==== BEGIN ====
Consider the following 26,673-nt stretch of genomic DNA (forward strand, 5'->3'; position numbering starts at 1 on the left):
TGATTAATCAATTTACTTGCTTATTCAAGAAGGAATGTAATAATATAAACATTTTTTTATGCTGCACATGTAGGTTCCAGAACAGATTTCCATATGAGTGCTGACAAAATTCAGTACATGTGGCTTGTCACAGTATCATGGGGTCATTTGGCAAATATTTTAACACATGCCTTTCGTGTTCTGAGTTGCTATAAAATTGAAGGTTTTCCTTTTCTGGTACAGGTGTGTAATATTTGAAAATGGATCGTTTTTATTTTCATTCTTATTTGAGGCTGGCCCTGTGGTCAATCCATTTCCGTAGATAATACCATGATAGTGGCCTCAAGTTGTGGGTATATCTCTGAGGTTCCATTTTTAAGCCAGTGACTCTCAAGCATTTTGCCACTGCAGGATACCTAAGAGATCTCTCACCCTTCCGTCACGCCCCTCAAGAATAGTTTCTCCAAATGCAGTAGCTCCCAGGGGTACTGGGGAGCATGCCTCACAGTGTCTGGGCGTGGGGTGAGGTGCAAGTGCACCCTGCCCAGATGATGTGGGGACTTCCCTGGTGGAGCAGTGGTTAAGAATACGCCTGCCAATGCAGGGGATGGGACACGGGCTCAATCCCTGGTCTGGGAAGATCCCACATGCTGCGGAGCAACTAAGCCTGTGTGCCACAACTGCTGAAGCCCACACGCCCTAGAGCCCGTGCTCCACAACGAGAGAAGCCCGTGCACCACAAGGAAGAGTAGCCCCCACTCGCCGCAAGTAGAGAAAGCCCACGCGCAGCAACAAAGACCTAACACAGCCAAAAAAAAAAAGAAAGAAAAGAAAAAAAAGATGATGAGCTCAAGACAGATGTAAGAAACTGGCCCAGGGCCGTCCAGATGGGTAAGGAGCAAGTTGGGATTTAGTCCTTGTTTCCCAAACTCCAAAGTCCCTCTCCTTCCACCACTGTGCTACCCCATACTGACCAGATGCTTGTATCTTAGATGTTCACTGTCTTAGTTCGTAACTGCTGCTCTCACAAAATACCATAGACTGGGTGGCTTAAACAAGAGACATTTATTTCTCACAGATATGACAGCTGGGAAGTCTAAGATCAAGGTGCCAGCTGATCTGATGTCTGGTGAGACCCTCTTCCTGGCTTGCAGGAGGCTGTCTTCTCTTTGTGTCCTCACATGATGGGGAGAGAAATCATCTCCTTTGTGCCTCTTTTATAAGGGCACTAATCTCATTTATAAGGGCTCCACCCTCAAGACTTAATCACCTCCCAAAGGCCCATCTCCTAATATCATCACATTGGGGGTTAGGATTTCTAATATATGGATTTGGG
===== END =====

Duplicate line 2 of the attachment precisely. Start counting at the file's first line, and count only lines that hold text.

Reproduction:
TGATTAATCAATTTACTTGCTTATTCAAGAAGGAATGTAATAATATAAACATTTTTTTATGCTGCACATGTAGGTTCCAGAACAGATTTCCATATGAGTGCTGACAAAATTCAGTACATGTGGCTTGTCACAGTATCATGGGGTCATTTGGCAAATATTTTAACACATGCCTTTCGTGTTCTGAGTTGCTATAAAATTGAAGGTTTTCCTTTTCTGGTACAGGTGTGTAATATTTGAAAATGGATCGTTTTTATTTTCATTCTTATTTGAGGCTGGCCCTGTGGTCAATCCATTTCCGTAGATAATACCATGATAGTGGCCTCAAGTTGTGGGTATATCTCTGAGGTTCCATTTTTAAGCCAGTGACTCTCAAGCATTTTGCCACTGCAGGATACCTAAGAGATCTCTCACCCTTCCGTCACGCCCCTCAAGAATAGTTTCTCCAAATGCAGTAGCTCCCAGGGGTACTGGGGAGCATGCCTCACAGTGTCTGGGCGTGGGGTGAGGTGCAAGTGCACCCTGCCCAGATGATGTGGGGACTTCCCTGGTGGAGCAGTGGTTAAGAATACGCCTGCCAATGCAGGGGATGGGACACGGGCTCAATCCCTGGTCTGGGAAGATCCCACATGCTGCGGAGCAACTAAGCCTGTGTGCCACAACTGCTGAAGCCCACACGCCCTAGAGCCCGTGCTCCACAACGAGAGAAGCCCGTGCACCACAAGGAAGAGTAGCCCCCACTCGCCGCAAGTAGAGAAAGCCCACGCGCAGCAACAAAGACCTAACACAGCCAAAAAAAAAAAGAAAGAAAAGAAAAAAAAGATGATGAGCTCAAGACAGATGTAAGAAACTGGCCCAGGGCCGTCCAGATGGGTAAGGAGCAAGTTGGGATTTAGTCCTTGTTTCCCAAACTCCAAAGTCCCTCTCCTTCCACCACTGTGCTACCCCATACTGACCAGATGCTTGTATCTTAGATGTTCACTGTCTTAGTTCGTAACTGCTGCTCTCACAAAATACCATAGACTGGGTGGCTTAAACAAGAGACATTTATTTCTCACAGATATGACAGCTGGGAAGTCTAAGATCAAGGTGCCAGCTGATCTGATGTCTGGTGAGACCCTCTTCCTGGCTTGCAGGAGGCTGTCTTCTCTTTGTGTCCTCACATGATGGGGAGAGAAATCATCTCCTTTGTGCCTCTTTTATAAGGGCACTAATCTCATTTATAAGGGCTCCACCCTCAAGACTTAATCACCTCCCAAAGGCCCATCTCCTAATATCATCACATTGGGGGTTAGGATTTCTAATATATGGATTTGGG